Thursday, March 09, 2006

Hypnotic “rigmarole”

An article in the American Psychological Association Monitor summarizes a bunch of recent hypnosis research. Among the findings, hypnosis researcher Amir Raz says, “We now have evidence showing that highly hypnotizable people do not need to be hypnotized in order to benefit from suggestion”. (I think benefit from here means be controlled by.) In one of his studies, “highly hypnotizable” people who were NOT hypnotized at the time were told that certain words they were about to see would be gibberish. They then performed certain tricky tasks involving those words as if the words were gibberish when in fact they were not.

So maybe hypnosis isn't the real independent variable? As long as you're dealing with suggestible people, you can just make the suggestions without performing “hypnotic induction using methods such as guided imagery and visualization,” as in the hypnosis studies, and if you're not working with suggestible people, the hypnosis won't work anyway?

Have adequate controls never been placed on this research, in all the years of publications in all the dedicated journals all over the world? Only now has anyone checked to see if all that stagecraft stuff was needed?

I wish the Monitor  article had explored that. Maybe the article misrepresents the state of hypnosis research. But given the article's closing quote, I'm not sure.

Hypnosis psychoneurophysiology researcher John Gruzelier (Imperial College London), while acknowledging that easily hypnotizable people are suggestible even when not hypnotized, still maintains that hypnosis itself is crucial. His words as quoted by the article are a little troubling:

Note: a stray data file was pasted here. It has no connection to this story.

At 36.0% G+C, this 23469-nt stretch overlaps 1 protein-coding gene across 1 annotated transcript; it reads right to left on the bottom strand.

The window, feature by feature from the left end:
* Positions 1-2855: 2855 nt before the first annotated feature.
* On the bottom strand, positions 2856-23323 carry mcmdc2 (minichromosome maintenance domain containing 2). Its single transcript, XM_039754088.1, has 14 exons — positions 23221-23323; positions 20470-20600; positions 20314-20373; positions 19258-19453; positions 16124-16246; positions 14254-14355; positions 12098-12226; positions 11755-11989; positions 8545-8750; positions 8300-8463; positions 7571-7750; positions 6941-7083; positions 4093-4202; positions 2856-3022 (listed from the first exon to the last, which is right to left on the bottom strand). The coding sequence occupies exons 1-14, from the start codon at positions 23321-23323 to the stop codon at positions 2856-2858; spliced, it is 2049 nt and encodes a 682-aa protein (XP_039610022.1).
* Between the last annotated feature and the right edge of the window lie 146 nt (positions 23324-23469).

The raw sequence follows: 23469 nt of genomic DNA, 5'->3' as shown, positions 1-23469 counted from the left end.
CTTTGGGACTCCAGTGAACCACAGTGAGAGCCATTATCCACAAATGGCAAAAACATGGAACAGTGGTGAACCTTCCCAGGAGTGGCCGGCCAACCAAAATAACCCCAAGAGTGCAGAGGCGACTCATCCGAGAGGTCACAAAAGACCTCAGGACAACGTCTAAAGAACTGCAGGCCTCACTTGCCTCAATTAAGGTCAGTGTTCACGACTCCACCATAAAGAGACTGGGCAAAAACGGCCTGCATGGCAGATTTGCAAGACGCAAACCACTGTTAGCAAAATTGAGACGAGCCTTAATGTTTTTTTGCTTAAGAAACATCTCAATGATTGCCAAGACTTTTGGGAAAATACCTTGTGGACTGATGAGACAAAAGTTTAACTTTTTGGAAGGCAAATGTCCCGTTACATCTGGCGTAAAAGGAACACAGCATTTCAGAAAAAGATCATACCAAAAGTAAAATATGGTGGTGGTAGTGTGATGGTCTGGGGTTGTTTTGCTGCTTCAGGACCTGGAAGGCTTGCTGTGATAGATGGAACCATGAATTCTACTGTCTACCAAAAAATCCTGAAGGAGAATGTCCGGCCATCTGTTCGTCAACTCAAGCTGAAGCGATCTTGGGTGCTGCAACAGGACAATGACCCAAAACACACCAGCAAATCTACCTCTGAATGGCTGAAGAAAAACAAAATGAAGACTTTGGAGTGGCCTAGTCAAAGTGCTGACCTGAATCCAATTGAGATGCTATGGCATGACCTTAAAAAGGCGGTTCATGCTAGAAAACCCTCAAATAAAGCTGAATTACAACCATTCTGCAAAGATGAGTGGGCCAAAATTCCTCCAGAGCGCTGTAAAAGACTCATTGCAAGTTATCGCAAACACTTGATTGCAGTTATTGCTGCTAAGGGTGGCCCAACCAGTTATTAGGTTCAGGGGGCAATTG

“It's my feeling that we wouldn't bother going through the whole rigmarole of hypnosis if it was unnecessary,” he says.
Obviously, this is one quoted sentence, lifted by a magazine writer from whatever else Gruzelier may have said. He is an enormously active, well-published researcher whose views are surely more nuanced than represented here, and it would be unfair to paste him on the basis of this quote.

Nevertheless, the view as presented is senseless. We might “go through the whole rigmarole” because no one had done the proper research to notice it wasn't needed! We may go through it because we're professionally committed to the idea of hypnosis or because we like the feeling we get when executing the procedures. Or because we're fascinated by the attitude of the hypnotized subject before us. There are many, many reasons people, even researchers, might persist in a superstitious behavior. A psychologist should know that better than anyone.


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